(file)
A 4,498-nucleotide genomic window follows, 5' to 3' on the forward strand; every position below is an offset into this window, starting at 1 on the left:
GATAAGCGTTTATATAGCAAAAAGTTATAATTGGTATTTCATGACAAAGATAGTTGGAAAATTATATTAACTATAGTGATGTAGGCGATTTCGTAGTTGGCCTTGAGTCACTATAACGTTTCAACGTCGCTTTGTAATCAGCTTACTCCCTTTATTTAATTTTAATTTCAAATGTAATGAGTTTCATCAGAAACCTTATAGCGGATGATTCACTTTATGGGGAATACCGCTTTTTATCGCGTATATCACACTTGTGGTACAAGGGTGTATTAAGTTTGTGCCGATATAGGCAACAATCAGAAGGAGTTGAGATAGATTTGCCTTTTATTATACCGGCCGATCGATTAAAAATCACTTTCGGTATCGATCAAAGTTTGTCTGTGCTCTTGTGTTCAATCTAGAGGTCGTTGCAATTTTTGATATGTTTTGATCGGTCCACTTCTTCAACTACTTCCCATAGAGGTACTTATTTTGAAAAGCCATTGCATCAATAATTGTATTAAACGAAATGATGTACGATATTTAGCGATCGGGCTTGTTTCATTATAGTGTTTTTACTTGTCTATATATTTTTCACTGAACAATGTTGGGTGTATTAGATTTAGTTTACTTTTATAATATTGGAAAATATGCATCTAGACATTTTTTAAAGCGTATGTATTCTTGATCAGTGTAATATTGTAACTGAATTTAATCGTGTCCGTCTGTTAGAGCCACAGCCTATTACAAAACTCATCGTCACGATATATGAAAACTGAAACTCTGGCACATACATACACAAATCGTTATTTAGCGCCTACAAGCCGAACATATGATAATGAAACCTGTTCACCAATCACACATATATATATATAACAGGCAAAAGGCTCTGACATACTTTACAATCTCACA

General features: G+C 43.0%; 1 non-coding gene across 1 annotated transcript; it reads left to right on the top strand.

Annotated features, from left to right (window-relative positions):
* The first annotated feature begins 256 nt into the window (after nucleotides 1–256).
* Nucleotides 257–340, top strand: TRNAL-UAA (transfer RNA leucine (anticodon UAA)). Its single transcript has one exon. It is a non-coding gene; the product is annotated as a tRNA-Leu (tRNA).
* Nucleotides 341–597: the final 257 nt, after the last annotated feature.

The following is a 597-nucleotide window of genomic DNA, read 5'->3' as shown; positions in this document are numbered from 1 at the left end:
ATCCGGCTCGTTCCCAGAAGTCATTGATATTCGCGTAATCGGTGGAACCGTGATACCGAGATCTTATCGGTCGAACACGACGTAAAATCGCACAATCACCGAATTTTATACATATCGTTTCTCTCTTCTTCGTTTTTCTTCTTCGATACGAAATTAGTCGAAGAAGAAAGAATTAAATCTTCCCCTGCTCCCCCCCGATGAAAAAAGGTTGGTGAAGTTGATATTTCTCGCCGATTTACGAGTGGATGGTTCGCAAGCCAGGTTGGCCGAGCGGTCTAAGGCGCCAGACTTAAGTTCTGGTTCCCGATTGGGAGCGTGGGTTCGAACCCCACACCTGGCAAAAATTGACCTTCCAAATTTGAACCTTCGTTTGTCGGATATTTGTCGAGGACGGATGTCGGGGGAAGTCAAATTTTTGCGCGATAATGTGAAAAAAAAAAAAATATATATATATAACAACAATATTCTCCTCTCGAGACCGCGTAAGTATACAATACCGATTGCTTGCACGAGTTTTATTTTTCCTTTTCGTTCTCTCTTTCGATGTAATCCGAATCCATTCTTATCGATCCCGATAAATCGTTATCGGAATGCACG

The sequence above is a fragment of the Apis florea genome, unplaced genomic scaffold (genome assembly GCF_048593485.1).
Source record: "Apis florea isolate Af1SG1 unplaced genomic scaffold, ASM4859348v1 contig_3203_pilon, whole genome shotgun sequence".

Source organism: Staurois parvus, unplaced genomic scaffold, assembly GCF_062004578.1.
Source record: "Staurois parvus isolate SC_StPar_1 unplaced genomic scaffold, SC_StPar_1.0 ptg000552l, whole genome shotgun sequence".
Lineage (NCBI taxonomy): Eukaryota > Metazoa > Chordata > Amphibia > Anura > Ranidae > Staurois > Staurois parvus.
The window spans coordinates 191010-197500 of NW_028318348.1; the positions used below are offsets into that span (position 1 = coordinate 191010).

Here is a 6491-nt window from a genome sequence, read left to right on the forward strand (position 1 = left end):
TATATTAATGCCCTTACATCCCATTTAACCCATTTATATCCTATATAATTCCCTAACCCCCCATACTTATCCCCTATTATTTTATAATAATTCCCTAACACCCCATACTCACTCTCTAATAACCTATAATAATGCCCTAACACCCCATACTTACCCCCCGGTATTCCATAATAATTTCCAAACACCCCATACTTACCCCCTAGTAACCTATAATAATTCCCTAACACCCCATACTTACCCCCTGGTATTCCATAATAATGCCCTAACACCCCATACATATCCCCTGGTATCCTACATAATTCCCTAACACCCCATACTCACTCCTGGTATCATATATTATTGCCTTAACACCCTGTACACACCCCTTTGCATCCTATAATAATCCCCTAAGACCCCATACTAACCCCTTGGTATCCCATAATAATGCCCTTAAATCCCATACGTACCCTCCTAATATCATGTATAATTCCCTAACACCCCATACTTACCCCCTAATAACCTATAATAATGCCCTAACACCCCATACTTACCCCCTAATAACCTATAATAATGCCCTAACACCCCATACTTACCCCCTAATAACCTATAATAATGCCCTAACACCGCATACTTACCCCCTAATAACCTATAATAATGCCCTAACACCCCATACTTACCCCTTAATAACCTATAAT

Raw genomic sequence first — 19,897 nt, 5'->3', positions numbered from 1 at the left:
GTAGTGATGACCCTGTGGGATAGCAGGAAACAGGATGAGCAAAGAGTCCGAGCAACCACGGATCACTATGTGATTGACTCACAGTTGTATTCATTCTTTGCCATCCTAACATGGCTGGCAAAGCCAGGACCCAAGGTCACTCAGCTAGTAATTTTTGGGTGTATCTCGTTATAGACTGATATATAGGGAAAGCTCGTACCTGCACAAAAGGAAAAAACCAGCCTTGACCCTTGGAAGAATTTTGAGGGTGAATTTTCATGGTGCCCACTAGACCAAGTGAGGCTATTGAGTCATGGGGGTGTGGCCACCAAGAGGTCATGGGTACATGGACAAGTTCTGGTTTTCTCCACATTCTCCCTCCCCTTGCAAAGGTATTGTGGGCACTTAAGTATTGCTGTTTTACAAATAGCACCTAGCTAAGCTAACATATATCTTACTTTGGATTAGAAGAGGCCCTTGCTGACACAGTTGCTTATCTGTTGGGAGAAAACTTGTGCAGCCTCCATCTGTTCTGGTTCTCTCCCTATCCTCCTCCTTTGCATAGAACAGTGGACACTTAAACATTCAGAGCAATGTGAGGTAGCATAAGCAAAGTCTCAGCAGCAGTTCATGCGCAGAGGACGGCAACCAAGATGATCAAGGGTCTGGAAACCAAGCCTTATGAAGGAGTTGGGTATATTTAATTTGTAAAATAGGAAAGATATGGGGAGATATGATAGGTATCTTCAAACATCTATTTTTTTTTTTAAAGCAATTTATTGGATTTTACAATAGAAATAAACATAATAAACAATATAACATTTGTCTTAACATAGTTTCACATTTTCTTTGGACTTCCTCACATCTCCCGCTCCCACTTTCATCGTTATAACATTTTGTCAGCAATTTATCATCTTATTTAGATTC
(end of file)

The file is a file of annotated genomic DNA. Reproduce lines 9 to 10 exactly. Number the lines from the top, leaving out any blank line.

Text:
ATCCGGCTCGTTCCCAGAAGTCATTGATATTCGCGTAATCGGTGGAACCGTGATACCGAGATCTTATCGGTCGAACACGACGTAAAATCGCACAATCACCGAATTTTATACATATCGTTTCTCTCTTCTTCGTTTTTCTTCTTCGATACGAAATTAGTCGAAGAAGAAAGAATTAAATCTTCCCCTGCTCCCCCCCGATGAAAAAAGGTTGGTGAAGTTGATATTTCTCGCCGATTTACGAGTGGATGGTTCGCAAGCCAGGTTGGCCGAGCGGTCTAAGGCGCCAGACTTAAGTTCTGGTTCCCGATTGGGAGCGTGGGTTCGAACCCCACACCTGGCAAAAATTGACCTTCCAAATTTGAACCTTCGTTTGTCGGATATTTGTCGAGGACGGATGTCGGGGGAAGTCAAATTTTTGCGCGATAATGTGAAAAAAAAAAAAATATATATATATAACAACAATATTCTCCTCTCGAGACCGCGTAAGTATACAATACCGATTGCTTGCACGAGTTTTATTTTTCCTTTTCGTTCTCTCTTTCGATGTAATCCGAATCCATTCTTATCGATCCCGATAAATCGTTATCGGAATGCACG

The sequence above is a fragment of the Apis florea genome, unplaced genomic scaffold (genome assembly GCF_048593485.1).